Bloody hell!
Image from Ryder Photography

1st Loop: Feeling it out

Not a whole lot to say about the first 12.5km loop - I ran along at a comfortable (but probably slightly too-fast pace), realised I remembered almost nothing about the course from racing the 25k in 2011, was rather paranoid about the new shoes, and certainly wasn't feeling terribly energetic. There were the usual jokes within the first couple of minutes - "Ok, I'm tired - we done yet?" and "This is a 5k, right?" I ran up some small rises, and wondered if I'd be able to run them later, or if I should be walking them now. I played airborne caterpillar with a young fellow in orange, wearing a MEC hydration pack; he commented that it seemed like we'd be passing each other a lot (he'd run up hills that I'd walk, then I'd pass him on the flats and downhills), to which I replied "Yeah, until an hour from now when you ditch me and I never see you again" and got a laugh. I took my first couple of swigs of EFS Liquid Shot from one of the two gel flasks in the front pockets of the vest at 30 and 60mins, finally remembering to set my interval timer to beep every half-hour to remind me to take in nutrition - I get dumb after 3 hours or so, and this would help a lot. I got my hand bottle refilled with water at a couple of aid stations along the way, drinking steadily whenever I remembered to do so.

And apparently smiling a lot.
No, really.

Unfortunately, I developed a small hot spot where my left big toe meets my foot around the 6k mark, did nothing about it (thinking it was just the new shoes and I was screwed), then had to stop around the 8k mark to pull up my sock; I'd figured out that it had bunched up a bit and was causing the friction. The safety pin that was holding my gaiter hook at the toe blew off as I worked, so I had to pick it up, bend it back into shape, then put it back on the shoe and hook up my gaiter again. I lost a couple of minutes, but I couldn't run another 3 loops with that sock chewing its way into my foot. As it was, I'd already left it longer than I should have; you really need to nip these things in the bud if you want to survive in ultrarunning.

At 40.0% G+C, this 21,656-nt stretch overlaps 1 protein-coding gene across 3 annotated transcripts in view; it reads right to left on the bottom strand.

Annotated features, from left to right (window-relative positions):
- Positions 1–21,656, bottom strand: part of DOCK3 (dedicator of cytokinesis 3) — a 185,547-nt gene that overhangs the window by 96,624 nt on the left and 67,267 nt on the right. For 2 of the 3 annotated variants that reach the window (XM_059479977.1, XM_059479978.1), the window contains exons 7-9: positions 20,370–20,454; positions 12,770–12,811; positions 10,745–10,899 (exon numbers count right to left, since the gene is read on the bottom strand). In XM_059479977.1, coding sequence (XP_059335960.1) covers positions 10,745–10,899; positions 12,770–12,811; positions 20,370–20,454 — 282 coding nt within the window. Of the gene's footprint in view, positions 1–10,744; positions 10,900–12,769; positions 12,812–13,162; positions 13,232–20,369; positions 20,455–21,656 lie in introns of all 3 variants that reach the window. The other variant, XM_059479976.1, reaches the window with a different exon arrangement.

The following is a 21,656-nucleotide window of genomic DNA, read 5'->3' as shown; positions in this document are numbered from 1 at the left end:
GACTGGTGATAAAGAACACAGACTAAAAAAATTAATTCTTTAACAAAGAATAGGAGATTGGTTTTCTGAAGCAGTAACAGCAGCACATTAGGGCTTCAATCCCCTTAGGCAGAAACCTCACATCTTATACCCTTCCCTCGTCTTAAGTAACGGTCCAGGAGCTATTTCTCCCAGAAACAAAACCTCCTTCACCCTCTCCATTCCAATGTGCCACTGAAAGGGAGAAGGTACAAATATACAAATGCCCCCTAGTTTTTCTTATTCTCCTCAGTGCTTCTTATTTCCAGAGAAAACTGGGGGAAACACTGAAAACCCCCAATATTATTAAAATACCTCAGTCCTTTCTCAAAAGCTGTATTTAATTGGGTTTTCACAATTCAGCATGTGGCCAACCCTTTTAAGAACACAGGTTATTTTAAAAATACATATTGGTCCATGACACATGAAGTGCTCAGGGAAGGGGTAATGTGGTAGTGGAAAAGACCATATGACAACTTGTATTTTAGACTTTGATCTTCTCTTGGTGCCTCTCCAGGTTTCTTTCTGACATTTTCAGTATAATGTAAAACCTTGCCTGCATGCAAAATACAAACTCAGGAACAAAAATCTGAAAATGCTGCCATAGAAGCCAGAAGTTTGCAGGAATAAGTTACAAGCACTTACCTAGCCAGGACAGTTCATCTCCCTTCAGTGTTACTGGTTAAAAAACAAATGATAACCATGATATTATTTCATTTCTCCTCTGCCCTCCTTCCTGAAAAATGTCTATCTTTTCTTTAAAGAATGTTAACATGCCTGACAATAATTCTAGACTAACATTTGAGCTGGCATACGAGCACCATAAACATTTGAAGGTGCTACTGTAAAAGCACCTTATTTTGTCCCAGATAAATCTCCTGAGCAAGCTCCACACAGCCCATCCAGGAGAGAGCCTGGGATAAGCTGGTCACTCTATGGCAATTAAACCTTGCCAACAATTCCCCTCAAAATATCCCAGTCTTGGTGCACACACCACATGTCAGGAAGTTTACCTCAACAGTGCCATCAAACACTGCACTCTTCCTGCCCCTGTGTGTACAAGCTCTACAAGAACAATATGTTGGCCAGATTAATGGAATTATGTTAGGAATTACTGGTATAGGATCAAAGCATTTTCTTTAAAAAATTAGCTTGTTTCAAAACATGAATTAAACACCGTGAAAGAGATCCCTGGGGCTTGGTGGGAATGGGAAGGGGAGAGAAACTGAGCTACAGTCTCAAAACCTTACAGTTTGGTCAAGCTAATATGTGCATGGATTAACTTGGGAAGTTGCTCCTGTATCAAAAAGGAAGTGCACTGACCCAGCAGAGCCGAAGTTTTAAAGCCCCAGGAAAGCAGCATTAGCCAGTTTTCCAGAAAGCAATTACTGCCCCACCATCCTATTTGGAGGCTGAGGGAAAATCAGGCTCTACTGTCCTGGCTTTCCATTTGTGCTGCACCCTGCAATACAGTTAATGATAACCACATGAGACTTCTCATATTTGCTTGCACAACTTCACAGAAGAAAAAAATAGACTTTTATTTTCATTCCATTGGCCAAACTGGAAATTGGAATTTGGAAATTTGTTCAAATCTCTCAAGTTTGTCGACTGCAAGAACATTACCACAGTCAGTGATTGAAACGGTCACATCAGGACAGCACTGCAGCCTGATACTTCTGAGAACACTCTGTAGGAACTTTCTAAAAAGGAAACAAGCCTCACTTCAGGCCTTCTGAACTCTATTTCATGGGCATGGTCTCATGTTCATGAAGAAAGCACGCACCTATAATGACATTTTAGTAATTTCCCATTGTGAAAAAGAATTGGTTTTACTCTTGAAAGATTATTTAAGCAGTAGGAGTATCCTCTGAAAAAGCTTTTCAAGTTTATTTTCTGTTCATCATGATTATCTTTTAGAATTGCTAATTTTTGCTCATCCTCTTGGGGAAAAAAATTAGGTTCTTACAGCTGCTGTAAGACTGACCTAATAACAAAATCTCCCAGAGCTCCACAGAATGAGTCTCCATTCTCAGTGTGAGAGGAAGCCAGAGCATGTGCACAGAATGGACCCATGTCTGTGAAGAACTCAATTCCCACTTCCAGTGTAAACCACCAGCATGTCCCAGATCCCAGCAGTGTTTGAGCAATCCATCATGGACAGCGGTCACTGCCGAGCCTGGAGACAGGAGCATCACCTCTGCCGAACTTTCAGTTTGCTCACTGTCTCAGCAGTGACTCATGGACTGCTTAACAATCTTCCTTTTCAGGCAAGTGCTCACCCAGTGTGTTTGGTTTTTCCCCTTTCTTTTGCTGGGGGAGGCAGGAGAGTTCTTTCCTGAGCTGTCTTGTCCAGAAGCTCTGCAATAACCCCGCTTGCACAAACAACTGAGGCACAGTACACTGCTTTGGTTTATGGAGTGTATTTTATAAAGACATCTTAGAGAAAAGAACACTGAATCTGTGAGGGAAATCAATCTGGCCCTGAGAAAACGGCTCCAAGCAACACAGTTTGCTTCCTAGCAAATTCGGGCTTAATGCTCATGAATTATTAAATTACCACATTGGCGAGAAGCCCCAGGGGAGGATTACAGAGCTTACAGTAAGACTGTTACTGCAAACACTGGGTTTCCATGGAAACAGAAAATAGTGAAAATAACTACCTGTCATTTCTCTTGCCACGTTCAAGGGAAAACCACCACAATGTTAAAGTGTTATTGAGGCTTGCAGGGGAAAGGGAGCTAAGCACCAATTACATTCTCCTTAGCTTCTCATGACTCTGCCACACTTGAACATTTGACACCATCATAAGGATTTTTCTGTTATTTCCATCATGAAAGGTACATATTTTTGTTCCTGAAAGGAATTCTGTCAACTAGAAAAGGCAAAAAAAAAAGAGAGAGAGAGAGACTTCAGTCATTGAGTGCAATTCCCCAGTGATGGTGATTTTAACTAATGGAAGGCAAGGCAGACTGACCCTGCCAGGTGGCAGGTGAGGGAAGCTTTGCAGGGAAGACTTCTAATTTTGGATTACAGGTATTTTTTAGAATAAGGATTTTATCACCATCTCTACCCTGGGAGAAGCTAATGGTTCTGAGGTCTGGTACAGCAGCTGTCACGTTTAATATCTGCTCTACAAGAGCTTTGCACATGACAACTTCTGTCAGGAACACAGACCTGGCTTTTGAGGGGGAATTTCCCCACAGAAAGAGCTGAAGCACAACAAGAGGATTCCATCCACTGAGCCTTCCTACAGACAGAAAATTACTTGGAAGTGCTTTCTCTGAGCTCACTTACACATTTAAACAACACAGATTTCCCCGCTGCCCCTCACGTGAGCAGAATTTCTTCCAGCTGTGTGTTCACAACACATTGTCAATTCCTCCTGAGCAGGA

One quarter down - so far so good.

Still all chipper!

I came through the finish in about 1 hour 25mins, which was slower than I would have liked - if I was going to make 6 hours, I probably needed to be through that first lap in 1h23m or less due to pace decay. When giving me my straw before the race, Ron Gehl advised I'd probably struggle to make 6 hours based on my course 25k PR of 2:47:31, and it looked like he was right. Oh well - the real goal was just to keep moving forward and finish without injuring myself.

Lap 1: 1:25:29 chip time (1:26:02 gun time)

Off I go again..

The good: I felt ok, I managed to get my sock sorted out, and I had a couple of friends running the 25k who made me smile by saying hello as they came past. Also had a bonus cheering section, as another friend had come out to spectate!

The bad: I should have sorted out that sock business right when I noticed the hot spot beginning, and I should have used more BodyGlide on my feet.

Lap 2: Finding my stride